Brighton Fringe 2010
When All The Crowds Have Gone
Venue: Brighthelm Church and Community Centre
Festival: Brighton Fringe
An intricate story that follows two brothers. One is a successful businessman, the other a very humble writer of biographies. Over a short space of time, their lives change when the writer is asked to write a biography for the businessman. Nothing is personal, purely business. Yet an intense rollercoaster ride takes place and no one is the same again.
The first thing the audience noticed when walking into the performance space was a setting for an ‘in the round’ performance. A modern living room with clean and sharp lines and two very interesting statues of a Buddha and a dragon on the side tables, possibly signifying someone with wealth and extravagance who lived there.
What evolved from this rather flamboyant scene was a subtle and intense piece of theatre from Chris Hislop and Lucy Nordberg, showcasing the journey of human emotions and how far they can be pushed when significant life changing events occur. We as the audience experienced everything all at once – love, business vs. pleasure, jealousy, frivolity vs. simplicity and lust. All because of two brothers coming together to conduct some business in America, despite it being shown as a weekend away essentially.
Geoffrey (younger brother) was given the task of writing the biography of John (older brother). All in all it sounds like a simple task, but as we discovered, the brothers are not that close and have led significantly separate lives. Both Trevor Scales and Bob Gilchrist had a good working relationship during their scenes together and really portrayed the brothers well.
Trevor Scales showed John to be flamboyant and shallow, yet had a really good emotional journey as he disliked the ever growing closeness of his wife Miranda (played by Jessica Jordan-Wrench) and Geoffrey. His intense jealousy was raw and you almost felt sorry for him. The fact that he took you on that journey really shows his passion as an actor. This is someone to watch out for in future productions.
Bob Gilchrist however had a pleasant contrast from John. Geoffrey is shown at first to be the more weak of the two, but it turns out that his journey is one of growth and becoming stronger as a person as he becomes more firm in what he believes in. As you watch Bob’s performance, you can see that his subtlety is very well controlled and as an audience member, you find yourself silently cheering for him – even when he leaves in a dignified manner with his agent wife Helen (played by Valerie Dent), despite finding out she had an affair with John. Again, a very strong actor to look out for in the future.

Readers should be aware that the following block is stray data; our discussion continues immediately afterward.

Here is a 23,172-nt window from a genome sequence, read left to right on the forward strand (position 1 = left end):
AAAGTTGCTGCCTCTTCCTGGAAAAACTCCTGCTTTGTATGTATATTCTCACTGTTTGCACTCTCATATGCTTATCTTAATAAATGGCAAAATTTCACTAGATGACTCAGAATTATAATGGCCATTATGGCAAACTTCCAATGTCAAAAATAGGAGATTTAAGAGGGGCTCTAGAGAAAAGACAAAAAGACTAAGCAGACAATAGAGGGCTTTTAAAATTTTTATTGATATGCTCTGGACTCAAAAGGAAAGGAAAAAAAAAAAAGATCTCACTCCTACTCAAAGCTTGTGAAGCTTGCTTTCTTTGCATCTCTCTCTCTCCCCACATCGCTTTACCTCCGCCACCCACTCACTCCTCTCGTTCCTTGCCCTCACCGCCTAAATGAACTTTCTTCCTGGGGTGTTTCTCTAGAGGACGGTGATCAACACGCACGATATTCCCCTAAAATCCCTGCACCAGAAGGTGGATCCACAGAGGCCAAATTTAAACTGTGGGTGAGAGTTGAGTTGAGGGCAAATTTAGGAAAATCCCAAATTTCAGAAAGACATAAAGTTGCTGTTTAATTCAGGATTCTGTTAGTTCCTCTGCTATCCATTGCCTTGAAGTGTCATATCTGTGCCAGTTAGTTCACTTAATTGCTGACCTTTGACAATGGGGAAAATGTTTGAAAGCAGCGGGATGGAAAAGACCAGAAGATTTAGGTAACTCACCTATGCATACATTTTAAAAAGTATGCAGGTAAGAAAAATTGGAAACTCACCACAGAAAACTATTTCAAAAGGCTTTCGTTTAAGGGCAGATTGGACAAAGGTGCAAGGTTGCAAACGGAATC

The whole cast in fact was very strong and no one let themselves down. The only thing is that at the beginning of the piece, the cast need to have more conviction in what they are saying in order to convey the awkwardness of being reunited as a family. Apart from that, every single performance was focussed and extremely enjoyable to watch.
Despite the seriousness of the piece, there were plenty of light hearted comedy moments. This was in particular from the scenes in which we get to meet John’s colleagues and next door neighbours as they plan to do a movie, where a lot of subjects are close to home – sometimes a little too close for comfort. We see this in particular when the pleasantly portrayed Miranda comes into contact with an ‘air-head’ model Candy (wonderfully portrayed by Angelina Purschel). The moments of the serious actress as opposed to the deliberately bad acting of Candy really heighten the comedy of the play within the play as we see some of the movie scenes being demonstrated to the dinner party guests. What really worked in particular with this scene was the way in which everyone was slowly pulled into reading a character from the movie. This not only challenged the characters as people, but it gave a very different insight to the awkwardness of the situation created by all involved.
A special mention has to go to Janine Robins and Chris Jones who play the next door neighbours and daytime chat show celebrites Janet and Franklin. Janet’s cutting edge sarcastic quips as opposed to Franklin’s outrageous and outgoing personality really worked well as a whole and added a new and exciting dynamic to the proceedings. This came to the fore in particular as Franklin’s reputation is at stake after ‘drama lessons’ for Candy. Both actors had a good chemistry between them and one wondered if they were really just good friends and not something else…
When All The Crowds Have Gone is naturalistic theatre at its best. Do not miss this exciting new show.